Indian techies in US may lose jobs in Microsoft
Indian IT professionals working for Microsoft Corp in the US could be among those who lose jobs after it announced plans to sack 5,000 employees.business Updated: Jan 26, 2009 21:53 IST
Indian IT professionals working for Microsoft Corp in the US could be among those who lose jobs after it announced plans to sack 5,000 employees with the software giant. This move indicates some of the affected would likely be non-Americans amid calls to first target foreigners working on H-1B visas.
The world's biggest software company has been asked by an influential Republican Senator from Iowa, Chuck Grassley, to first fire foreign workers hired on H-1B visas, a majority of whom are Indians, while implementing the layoff plan and "protect" the jobs of Americans.
An indication that foreigners who also include Indians could be targetted during the layoffs came when a Microsoft spokesperson in a statement said, "We care about all our employees, so we are providing services and support to try to help every affected worker, whether they are US workers or foreign nationals working in this country on a visa."
The company has been in the forefront for expanding the H-1B visa programme, a temporary visa programme that lets American companies and universities hire thousands of foreign workers in a category considered by the government requiring specialised skills.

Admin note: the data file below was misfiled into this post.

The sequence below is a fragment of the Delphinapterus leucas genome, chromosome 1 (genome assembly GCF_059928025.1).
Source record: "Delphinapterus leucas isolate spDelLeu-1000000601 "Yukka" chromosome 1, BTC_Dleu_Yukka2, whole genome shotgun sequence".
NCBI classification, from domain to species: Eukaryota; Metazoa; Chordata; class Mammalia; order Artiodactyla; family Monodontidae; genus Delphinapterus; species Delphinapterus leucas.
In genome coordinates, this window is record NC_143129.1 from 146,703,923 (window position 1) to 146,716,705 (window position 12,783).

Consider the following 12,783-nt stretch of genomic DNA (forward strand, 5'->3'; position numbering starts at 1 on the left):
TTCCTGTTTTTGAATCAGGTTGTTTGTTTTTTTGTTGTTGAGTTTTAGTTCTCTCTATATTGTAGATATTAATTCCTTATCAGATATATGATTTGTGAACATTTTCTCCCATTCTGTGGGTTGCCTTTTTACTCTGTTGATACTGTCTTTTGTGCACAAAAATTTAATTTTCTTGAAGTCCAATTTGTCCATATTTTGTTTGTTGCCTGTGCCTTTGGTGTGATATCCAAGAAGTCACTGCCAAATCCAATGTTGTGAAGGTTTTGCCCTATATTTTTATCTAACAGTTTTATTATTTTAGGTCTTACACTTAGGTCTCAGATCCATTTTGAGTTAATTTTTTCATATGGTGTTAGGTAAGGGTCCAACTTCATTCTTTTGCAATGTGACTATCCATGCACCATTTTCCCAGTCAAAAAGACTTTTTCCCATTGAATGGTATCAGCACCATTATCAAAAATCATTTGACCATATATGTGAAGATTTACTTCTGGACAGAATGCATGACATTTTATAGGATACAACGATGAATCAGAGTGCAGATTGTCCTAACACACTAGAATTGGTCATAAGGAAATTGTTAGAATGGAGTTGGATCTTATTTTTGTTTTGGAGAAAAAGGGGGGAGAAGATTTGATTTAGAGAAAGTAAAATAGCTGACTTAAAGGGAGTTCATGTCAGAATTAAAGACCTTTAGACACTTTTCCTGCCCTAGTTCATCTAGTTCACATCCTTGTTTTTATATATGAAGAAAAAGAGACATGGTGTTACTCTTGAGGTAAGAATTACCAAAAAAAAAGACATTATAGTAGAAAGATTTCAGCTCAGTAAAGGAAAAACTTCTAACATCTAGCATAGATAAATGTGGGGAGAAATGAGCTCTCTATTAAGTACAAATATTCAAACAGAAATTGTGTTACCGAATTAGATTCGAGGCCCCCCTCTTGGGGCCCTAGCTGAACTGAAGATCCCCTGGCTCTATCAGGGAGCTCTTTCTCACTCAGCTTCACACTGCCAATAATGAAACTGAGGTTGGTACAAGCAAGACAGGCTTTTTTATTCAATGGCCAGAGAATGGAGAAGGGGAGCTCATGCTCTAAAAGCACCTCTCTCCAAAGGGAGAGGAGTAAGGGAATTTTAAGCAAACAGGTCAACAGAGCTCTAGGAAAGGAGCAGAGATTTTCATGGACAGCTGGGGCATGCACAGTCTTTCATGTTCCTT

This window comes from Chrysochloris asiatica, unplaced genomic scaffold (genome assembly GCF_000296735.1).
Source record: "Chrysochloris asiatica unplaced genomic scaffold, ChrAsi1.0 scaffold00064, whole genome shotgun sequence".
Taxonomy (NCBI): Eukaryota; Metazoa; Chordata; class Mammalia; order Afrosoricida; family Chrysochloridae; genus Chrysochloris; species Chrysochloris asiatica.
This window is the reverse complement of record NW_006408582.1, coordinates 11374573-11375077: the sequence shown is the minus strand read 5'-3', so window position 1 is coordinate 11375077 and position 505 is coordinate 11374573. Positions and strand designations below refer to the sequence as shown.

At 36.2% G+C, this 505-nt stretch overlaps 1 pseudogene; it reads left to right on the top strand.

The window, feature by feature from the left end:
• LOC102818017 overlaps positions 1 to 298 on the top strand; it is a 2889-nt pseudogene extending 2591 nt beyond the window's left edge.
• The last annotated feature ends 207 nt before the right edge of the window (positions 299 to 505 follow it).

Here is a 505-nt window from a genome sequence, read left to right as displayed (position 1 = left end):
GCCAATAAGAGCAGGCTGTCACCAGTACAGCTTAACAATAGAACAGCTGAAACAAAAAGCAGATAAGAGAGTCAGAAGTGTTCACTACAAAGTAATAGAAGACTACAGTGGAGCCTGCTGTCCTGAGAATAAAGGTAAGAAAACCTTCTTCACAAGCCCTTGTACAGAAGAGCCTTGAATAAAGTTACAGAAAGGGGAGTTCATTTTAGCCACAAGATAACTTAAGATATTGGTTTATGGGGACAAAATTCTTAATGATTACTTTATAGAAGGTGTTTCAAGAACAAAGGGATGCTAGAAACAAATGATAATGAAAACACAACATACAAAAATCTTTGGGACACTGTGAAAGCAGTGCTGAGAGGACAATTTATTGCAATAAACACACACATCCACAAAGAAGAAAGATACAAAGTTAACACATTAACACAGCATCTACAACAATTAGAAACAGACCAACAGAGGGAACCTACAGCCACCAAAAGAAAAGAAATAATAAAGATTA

Dashing off a letter to the company after it recently announced its intention to slash the workforce by 5,000 in the next 18 months, Grassley voiced concern that this would result in American workers losing jobs and not the foreigners hired on H-1B or L visas.
"During a layoff, companies should not be retaining H-1B or other work visa programme employees over qualified American workers," Grassley said in the letter to Microsoft Chief Executive Steve Ballmer.
Microsoft is one of the major beneficiaries of H-1B work visa programme, which is mainly for overseas professionals. A majority of the 60,000 professionals given H-1B visa every year are from India.
"Microsoft has a moral obligation to protect these American workers by putting them first during these difficult economic times," the Senator said.
"I am concerned that Microsoft will be retaining foreign guest workers rather than similarly qualified American employees when it implements its layoff plan," Grassley said.
"I want to make sure employers recruit qualified American workers first before hiring foreign guest workers," he wrote in his letter.
The Senator had co-sponsored a Congressional legislation to overhaul the H-1B and L-1 visa programmes to give priority to American workers and to crack down on 'unscrupulous' employers who deprive qualified Americans of high-skilled jobs.
"Fraud and abuse is rampant in these programs, and we need more transparency to protect the integrity of our immigration system," said Grassley, who supported the legislation which would strengthen educational opportunities for US students and workers so that Americans can compete successfully globally.
In his letter, he asked Microsoft to provide a breakdown of the employees being axed by it as per its latest decision.
"What is the breakdown in the jobs that are being eliminated? What kind of jobs are they? How many employees in each area will be cut? Are any of these jobs being cut held by H-1B or other work visa programme employees? If so, how many?" he asked.
"How many of the jobs being eliminated are filled by Americans? Of those positions, is Microsoft retaining similar ones filled by foreign guest workers? If so, how many? How many H-1B or other work visa programme workers will Microsoft be retaining when the planned layoff is completed?" the Senator asked.